Season 1, Episode 16
The Jason Cake
Sibling rivalry. Every year for my birthday (in November), my mom makes the famous Jason Cake. A rich, impeccably tasty artwork of juicy chocolate cake with thick white frosting and a coat of dark chocolate. I love that my mom makes me this cake. My two younger siblings, on the other hand…not so much. They also want the cake for their birthdays, which are in September. This debate roils the family every September and November. People take sides.
Unfortunately for them, I know my Jewish history, and knowing is half the battle. Today’s episode is all about a younger sibling, Jacob, successfully stealing the Jason Cake (the family inheritance) from his older brother, Esau. Their mom, Rebecca, is complicit in the whole business, while their father, Isaac, the son of Abraham, is totally duped. Like the Jason Cake, the resentment between Jacob and Esau will make lasting enemies in the Near East, spread fear throughout the land, and cause the younger brother to be sent out into the wilderness alone.
Rebecca, Isaac’s wife, becomes pregnant with twins, who even in her womb begin struggling with each other. God explains that they each represent a separate nation, one which will be stronger than the other, and the older son will serve the younger one. Esau is born first, Jacob just a moment after. Esau grows up to become a hunter and outdoorsman, while Jacob stays close to home. Isaac favors Esau and Rebecca favors Jacob.
Returning hungry from the woods one day, Esau promises to give Jacob his birthright in exchange for some of the food Jacob is making. Esau, as the oldest, is entitled to two things: that birthright, which is the material inheritance of the family, and the blessing, which is kind of the spiritual transfer of family leadership from father to oldest son.
Decades later, Isaac, fearing his coming death (he actually lived another 80 years) summons Esau in order to bestow the blessing. But Rebecca wants Jacob to get it, so she dresses Jacob up like Esau in order to fool Isaac (who is blind). Though skeptical at first, Isaac finally believes that Jacob is Esau and bestows the blessing, which promises Jacob great abundance, the respect of people and nations, and dominion over his brother. Only when Esau returns from the field to get the blessing does the deception get revealed, but by then it’s too late: there are no take-backs on blessings.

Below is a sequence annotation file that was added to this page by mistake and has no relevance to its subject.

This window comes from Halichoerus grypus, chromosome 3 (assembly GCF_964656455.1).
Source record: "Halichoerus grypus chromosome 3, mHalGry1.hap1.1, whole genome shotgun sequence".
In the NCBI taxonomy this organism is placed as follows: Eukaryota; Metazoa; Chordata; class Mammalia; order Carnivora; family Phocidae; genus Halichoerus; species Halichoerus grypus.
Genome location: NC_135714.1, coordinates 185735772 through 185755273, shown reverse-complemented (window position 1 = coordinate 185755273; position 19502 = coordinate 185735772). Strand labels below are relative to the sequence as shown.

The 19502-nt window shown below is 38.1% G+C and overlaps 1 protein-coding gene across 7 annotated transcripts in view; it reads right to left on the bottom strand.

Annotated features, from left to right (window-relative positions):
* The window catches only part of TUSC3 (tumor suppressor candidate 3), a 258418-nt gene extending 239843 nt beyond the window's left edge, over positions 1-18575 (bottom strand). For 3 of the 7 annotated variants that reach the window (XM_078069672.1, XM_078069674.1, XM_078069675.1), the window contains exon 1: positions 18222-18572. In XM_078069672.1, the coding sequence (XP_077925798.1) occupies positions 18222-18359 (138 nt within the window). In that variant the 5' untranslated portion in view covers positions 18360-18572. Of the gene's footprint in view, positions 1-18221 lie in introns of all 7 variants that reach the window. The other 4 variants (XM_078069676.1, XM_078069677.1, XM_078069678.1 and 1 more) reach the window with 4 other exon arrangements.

Rebecca overhears Esau muttering a promise to kill Jacob when Isaac dies. She arranges for Jacob to leave home, and he is sent out into the wilderness alone.
Isaac: Son of Abraham and the second of Judaism’s three patriarchs. Old, blind, and duped by his wife into bestowing his blessing on Jacob, he is nevertheless an eminently decent and loyal leader.
Rebecca: Isaac’s decisive wife, known for her kindness and generosity. Yet she deceives Isaac into bestowing his blessing on Jacob, her younger son whom she favors.
Jacob: The younger twin who remains close to home and ends up fleeing into the wilderness alone to escape the wrath of Esau.
Esau: The outdoorsy older brother who gives up his birthright, loses his blessing, and swears revenge on Jacob. He gets a bad, and unmerited, rap in the Torah.
Jewish tradition blames Esau’s inherent wickedness for his lot in life, and as the progenitor for everything bad that has befallen the Jews, from the destruction of the Temple to the Holocaust. But it’s hard to demonstrate that from a straight reading of the Torah text, which doesn’t record Esau doing anything particularly evil. In fact, it’s Rebecca and Jacob who behave terribly throughout this story!
Again and again the Torah gives us an interplay of brothers against brothers. Older brothers are nefarious, and younger brothers emerge over them as leaders. Cain and Abel — Abel was the the younger. Isaac and Ishmael — Isaac was the younger. Esau and Jacob. Soon it will be Jacob’s son Joseph against his many older brothers. Moses and his older brother Aaron when we get to the Book of Exodus. This is a major theme of Jewish tradition.
This story was written to reflect the historic relationship between the ancient kingdoms of Judah and Edom. Jacob (associated with Judah) and Esau (associated with Edom) are twins because the Jews in Judah considered the Edomites to be close relatives. The Kingdom of Judah, younger than Edom, nevertheless became more powerful around the year 1,000 BCE. Jacob gets both the birthright and the blessing because Judah was the more prosperous kingdom. So the biblical writer of this story wasn’t just relaying a legend about the origins of Judaism, he was also using this story to explain to his readers why the geopolitical world they lived in looked the way it did, and justified the Kingdom of Judah’s dominance in the region.
The birthright is the inheritance that went to the oldest sibling of a family. In the ancient Near East this was a common legal contract that could be traded or sold.
The Torah says that Esau was red and hairy when he was born. This is a big clue, since the word for red is “edom”, and Edom is the name of the ancient kingdom which claims descent from Esau.
Just like Isaac joined with his estranged brother, Ishmael, to bury their father, Abraham, together, so will Jacob and Esau eventually reunite to bury Isaac in the same tomb.
My brother-in-law, my sister’s husband, is secretly on my side about the Jason Cake.
© Jason Harris 2017